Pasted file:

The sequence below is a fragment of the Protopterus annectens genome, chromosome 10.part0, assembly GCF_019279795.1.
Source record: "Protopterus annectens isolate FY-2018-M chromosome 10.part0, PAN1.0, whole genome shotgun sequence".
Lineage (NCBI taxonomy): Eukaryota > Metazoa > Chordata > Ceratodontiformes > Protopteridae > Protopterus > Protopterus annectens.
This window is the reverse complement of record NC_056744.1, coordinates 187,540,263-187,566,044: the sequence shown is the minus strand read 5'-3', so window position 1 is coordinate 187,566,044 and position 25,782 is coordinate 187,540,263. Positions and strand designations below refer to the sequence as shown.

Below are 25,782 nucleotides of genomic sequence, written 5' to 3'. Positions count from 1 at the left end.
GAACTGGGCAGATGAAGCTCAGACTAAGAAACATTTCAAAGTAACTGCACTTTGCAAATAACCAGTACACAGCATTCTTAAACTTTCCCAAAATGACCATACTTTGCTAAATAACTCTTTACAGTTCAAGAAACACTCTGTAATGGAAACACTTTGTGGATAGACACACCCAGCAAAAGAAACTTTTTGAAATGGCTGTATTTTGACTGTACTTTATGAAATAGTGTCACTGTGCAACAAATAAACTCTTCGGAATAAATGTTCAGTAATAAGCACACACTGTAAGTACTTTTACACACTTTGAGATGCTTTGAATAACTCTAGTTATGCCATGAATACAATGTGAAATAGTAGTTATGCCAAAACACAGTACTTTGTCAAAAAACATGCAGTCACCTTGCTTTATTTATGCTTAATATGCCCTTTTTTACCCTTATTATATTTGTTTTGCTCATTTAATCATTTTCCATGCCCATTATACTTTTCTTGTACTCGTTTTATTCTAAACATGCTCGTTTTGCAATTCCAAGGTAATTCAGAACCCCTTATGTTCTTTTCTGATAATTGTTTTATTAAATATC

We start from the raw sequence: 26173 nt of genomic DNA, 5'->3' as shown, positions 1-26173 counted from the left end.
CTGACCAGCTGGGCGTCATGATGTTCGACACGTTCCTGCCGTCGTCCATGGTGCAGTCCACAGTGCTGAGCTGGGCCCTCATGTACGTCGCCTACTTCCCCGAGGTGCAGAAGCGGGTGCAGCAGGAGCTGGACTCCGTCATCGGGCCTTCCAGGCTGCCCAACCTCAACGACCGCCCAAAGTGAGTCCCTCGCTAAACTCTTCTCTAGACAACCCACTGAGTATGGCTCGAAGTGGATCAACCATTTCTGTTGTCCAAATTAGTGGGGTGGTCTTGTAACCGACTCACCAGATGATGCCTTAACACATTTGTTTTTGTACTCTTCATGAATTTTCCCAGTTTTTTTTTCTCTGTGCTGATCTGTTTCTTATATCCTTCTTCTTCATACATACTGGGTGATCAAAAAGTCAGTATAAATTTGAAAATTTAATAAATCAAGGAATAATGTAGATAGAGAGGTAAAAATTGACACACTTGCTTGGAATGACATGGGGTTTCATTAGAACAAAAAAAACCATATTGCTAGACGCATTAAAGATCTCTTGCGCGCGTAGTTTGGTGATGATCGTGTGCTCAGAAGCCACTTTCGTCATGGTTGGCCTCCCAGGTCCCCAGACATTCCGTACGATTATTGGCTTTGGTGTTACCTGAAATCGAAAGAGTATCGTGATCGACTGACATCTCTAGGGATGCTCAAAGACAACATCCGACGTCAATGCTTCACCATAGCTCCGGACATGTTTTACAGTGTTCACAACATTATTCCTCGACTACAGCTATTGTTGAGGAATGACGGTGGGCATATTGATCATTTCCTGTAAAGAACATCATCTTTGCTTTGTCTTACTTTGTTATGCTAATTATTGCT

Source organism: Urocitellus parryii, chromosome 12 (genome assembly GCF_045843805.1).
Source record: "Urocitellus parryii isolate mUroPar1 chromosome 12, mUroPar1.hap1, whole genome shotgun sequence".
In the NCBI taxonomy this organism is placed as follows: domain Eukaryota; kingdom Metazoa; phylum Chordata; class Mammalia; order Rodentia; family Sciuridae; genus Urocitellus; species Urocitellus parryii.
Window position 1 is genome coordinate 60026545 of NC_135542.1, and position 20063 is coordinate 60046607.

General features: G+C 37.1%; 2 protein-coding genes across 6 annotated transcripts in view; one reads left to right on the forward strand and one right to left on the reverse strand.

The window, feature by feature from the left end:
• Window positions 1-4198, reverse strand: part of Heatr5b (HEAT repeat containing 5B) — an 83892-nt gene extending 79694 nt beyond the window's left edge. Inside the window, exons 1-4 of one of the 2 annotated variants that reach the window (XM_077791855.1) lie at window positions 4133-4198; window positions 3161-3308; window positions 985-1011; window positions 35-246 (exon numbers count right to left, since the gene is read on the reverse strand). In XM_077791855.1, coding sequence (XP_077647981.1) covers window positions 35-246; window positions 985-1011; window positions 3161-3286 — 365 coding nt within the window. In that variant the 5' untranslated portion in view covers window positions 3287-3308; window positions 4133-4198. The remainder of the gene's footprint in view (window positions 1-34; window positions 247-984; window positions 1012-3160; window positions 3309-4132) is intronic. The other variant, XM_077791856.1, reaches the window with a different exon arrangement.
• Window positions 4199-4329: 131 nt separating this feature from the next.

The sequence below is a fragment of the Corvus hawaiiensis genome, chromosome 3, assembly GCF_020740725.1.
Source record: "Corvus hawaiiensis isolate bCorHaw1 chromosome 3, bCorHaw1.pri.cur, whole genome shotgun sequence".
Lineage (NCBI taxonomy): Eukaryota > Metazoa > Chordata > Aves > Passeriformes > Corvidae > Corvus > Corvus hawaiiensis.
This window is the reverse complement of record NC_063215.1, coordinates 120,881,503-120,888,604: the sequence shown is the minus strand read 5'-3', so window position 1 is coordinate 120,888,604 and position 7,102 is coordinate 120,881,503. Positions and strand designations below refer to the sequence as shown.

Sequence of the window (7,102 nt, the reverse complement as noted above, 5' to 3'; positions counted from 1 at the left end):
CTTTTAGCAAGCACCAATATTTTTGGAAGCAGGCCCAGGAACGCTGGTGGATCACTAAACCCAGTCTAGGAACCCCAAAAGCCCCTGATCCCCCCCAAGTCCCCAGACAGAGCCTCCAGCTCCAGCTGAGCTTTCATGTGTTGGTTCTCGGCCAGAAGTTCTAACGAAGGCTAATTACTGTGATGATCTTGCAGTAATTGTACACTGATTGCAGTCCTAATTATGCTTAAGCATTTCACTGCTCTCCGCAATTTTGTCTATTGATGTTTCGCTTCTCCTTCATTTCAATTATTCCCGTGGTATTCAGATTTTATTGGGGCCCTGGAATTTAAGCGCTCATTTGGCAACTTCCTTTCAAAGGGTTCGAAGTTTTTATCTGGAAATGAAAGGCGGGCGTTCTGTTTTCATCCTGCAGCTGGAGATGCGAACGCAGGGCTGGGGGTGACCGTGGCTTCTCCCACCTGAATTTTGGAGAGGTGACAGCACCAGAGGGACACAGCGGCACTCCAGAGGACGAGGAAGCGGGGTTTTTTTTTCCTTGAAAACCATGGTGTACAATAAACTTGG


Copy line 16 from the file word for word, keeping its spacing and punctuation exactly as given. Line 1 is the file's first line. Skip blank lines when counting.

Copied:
• Window positions 4199-4329: 131 nt separating this feature from the next.